After Northern Territory cop Zachary Rolfe was found not guilty of murdering 19-year-old Warlpiri man Kumanjayi Walker, the right wing press celebrated. “Justice was served” we were told over and over again.
Evidence submitted to the ongoing coronial inquest into Kumanjayi’s death is revealing the opposite—the systemic racism of the NT police; the collusion and lies of Zachary Rolfe and other police; and the outright gung-ho thuggery of Rolfe’s unit, the Immediate Response Team (IMT).
In an interview with The Australian in 2019 Rolfe declared, “I don’t care what race anyone is. All I care about is behaviour.” But Rolfe lied. Text messages submitted to the coronial inquest reveal he regularly referred to Aboriginal people in derogatory terms such as “coons” and “neanderthals”. There was even a text written about Kumanjayi that was “too offensive” to be read aloud in the court.
In the same interview Rolfe claimed, “I honestly have not witnessed racism among my colleagues.” Again he lied. Text messages submitted to the inquest revealed the depth of racism in the NT police.
“Who was the silly bitch?” says one cop to Rolfe. Rolfe responds, “Fuck knows. Some white bitch who thinks she’s Aboriginal.” The other cop replies, “Lying in the dirt pissed, doing a fuckin’ good impersonation.”
In another exchange one cop says to Rolfe, “The cops out here have fucked this town. They have been letting the niggas drink wherever they want ha ha.” One of Rolfe’s superiors referred to Aboriginal people as “bush coons”.
The text messages also reveal the thuggery of the IMT. “It’s a sweet gig,” says Rolfe, you “just get to do cowboy stuff. No rules.”
In another message, Rolfe talks about having the “licence to towel locals” (meaning beat people up). In another text Rolfe says, “I’m out at Borroloola, a random community on the coast, ’cause they’re rioting. But we came up last time they did this and smashed the whole community. So, this time, as soon as we arrived, they started behaving.”
The IMT arrived in Yuendumu on the evening of Saturday 9 November 2019. They had been sent from Alice Springs as backup for the local police who were meant to arrest Kumanjayi. The local police had spoken to Kumanjayi’s family about giving himself up after attending his grandfather’s funeral that day.
Aboriginal community police officer Derek Williams told the inquest he thought the IMT was unnecessary as Kumanjayi was a “low risk” and that “there should have been no rush. He wasn’t a murderer”.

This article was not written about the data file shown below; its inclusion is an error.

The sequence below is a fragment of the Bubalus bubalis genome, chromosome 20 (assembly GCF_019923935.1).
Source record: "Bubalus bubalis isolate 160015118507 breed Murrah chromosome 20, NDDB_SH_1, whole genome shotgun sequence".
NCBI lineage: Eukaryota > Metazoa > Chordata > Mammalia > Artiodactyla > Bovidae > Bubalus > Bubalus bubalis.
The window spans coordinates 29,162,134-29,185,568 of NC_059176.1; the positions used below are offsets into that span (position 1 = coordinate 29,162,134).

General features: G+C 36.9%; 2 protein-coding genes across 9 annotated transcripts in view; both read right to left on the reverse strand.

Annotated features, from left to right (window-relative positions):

If Kumanjayi didn’t give himself up, the plan was to arrest him at 5am the morning after the funeral.
But not long after arriving in Yuendumu at 7pm on the Saturday, the IMT ignored the arrest plan and, under the cover of “intelligence gathering”, began entering premises armed with Glock pistols and tasers, while waving their AR15 assault rifle, and later a shotgun, outside. Not long after, at 7.22pm, Kumanyaji was shot three times by Rolfe.
Following a critical incident, the police involved are meant to be separated to prevent them from colluding on their story. But two days after the shooting, and before Rolfe had given his statement, Rolfe organised a “social gathering” at his house attended by fellow members of the IMT.
It was also revealed a fellow officer had sent Rolfe a text message with the acronym “IAMOPI”, which stands for “intent, ability, means, opportunity, preclusion …”, and was guidance about how evidence might be given.
Another text message has Rolfe telling a fellow officer he was happy to “make my camera face the other way” (referring to his body camera) if another officer is “losing their shit”.
Where is justice?
The coronial inquest is giving us a glimpse into how the system works to defend its underlings while systematically denying Aboriginal people justice.
After large protests erupted in Yuendumu and across Australia demanding “Justice for Walker”, authorities conceded to the pressure and charged Rolfe with murder. But once charged, the whole system worked in Rolfe’s favour.
Rolfe’s trial was moved to Darwin, 1500 kilometres from Yuendumu. No Aboriginal people were on the jury, even though they are about 30 per cent of the NT population.
The racist texts revealed by the coronial inquest were disallowed as evidence and were subject to media suppression orders.
Meanwhile, the whole right wing media establishment rallied to the defence of Rolfe. The police collusion was ignored.
The coronial inquest may deliver Kumanjayi’s family and the Yuendumu community some vindication but it will never deliver them real justice. That will only come from the struggles outside the established structures.
By Mark Gillespie